By Wayne Cole
SYDNEY (Reuters) - Share markets edged higher on Thursday as investors wagered the U.S. economy was on the mend after a shockingly weak start to the year, yet a drop in both the dollar and Treasury yields suggested not everyone was convinced.
Asian markets also have their doubts about the Chinese economy which will be tested when the official measure of manufacturing activity (PMI) is released at 0100 GMT.
Forecasts are for the PMI to edge up to 50.5 in April, from 50.3 in March, and any miss would only add to concerns the economy was stumbling, absent the sort of significant stimulus that Beijing seems reluctant to undertake.
Caution ahead of the numbers combined with holidays across much of the region made for a slow start. Australian shares were flat, while Japan's Nikkei added 0.5 percent.
MSCI's broadest index of Asia-Pacific shares outside Japan was up 0.1 percent, but almost all the markets in that index are shut on Thursday.
Sentiment was supported somewhat by Wall Street where the Dow notched up its first record high of the year. The Dow ended up 0.27 percent, while the S&P 500 gained 0.3 percent and the Nasdaq 0.27 percent.
That was a resilient performance given government data had shown the U.S. economy grew just 0.1 percent annualised in the first quarter, far below already gloomy forecasts of 1.2 percent.
Net exports, inventories and investment all dragged on growth, with household spending the only bright spot.
Still, investors have been willing to give the economy the benefit of the doubt in expectations of a rebound this quarter, and other data did offer some supporting evidence.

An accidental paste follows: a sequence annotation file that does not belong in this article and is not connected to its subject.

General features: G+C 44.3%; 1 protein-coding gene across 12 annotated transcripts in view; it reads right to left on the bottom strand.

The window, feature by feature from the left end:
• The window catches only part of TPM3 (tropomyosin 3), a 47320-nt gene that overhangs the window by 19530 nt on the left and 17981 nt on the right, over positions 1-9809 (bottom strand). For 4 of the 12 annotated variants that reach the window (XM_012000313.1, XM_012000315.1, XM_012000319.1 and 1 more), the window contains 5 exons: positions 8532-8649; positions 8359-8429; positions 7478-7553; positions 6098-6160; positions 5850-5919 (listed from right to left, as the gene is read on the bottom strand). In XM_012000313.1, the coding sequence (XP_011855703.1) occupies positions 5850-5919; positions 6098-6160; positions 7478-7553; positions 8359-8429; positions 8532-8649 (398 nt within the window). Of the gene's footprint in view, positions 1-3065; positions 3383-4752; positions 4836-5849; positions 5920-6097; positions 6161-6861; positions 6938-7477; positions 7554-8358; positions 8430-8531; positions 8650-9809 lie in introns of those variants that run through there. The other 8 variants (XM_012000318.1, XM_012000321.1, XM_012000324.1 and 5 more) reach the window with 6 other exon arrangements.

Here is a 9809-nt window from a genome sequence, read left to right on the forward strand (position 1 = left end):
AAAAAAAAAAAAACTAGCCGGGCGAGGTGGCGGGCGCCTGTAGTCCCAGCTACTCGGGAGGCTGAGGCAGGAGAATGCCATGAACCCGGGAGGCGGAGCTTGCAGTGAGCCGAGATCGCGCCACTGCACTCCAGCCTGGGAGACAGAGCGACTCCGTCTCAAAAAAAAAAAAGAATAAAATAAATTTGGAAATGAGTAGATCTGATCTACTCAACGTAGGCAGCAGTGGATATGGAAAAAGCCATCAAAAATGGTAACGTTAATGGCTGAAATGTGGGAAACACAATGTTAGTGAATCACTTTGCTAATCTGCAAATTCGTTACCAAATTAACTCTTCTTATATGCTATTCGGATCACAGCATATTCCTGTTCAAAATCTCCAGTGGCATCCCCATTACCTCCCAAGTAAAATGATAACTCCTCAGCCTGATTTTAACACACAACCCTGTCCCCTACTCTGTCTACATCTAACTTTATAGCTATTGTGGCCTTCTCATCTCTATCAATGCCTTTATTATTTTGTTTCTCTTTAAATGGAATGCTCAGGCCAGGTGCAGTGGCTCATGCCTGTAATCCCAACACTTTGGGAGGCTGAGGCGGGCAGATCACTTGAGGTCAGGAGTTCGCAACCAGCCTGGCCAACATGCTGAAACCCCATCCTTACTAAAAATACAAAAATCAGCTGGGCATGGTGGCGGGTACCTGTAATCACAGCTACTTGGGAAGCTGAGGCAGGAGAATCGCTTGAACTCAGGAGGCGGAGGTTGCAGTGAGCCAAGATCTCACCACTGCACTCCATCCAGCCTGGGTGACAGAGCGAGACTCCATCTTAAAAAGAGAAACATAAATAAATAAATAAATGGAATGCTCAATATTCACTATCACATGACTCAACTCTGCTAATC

A closely-watched indicator of manufacturing activity in the Chicago area jumped to 63.0 in April, to be well above forecasts, while the ADP report on private sector employment showed a rise of 220,000.
That fuelled hopes the April payrolls report on Friday would at least meet forecasts of a 210,000 increase in jobs.
The Federal Reserve was prepared to look on the bright side, ending its policy meeting with a relatively upbeat statement as it pared back its bond buying by another $10 billion.
Recent information "indicates that growth in economic activity has picked up ... after having slowed sharply during the winter in part because of adverse weather conditions," the central bank said after a two-day meeting.
Yet investors in bonds and currencies were less impressed, taking yields and the dollar lower. Yields on 10-year Treasuries fell 4 basis points to 2.65 percent, while those on two-year notes dropped 3 basis points to 0.41 percent in a sharp move for that tenor.
Interest rate futures also rallied as the market pushed back the likely timing of a first hike by the Fed.
That in turn weighed on the U.S. dollar which dropped to three-week lows against a basket of major currencies.
Pressure on the greenback helped the euro bounce to $1.3870 from a three-week trough of $1.3770. Against the yen, the dollar was at 102.25, having lost 0.4 percent overnight.
In commodity markets, oil fell as stocks of the fuel in the United States hit a record high at just under 400 million barrels.
Brent crude for June delivery was stuck at $108.07 on Thursday having shed over a dollar overnight, while June U.S. crude eased a further 6 cents to $99.68 a barrel.
Spot gold also fared poorly to stand at $1,290.66 an ounce, after easing 0.4 percent on Wednesday.
(Editing by Shri Navaratnam)
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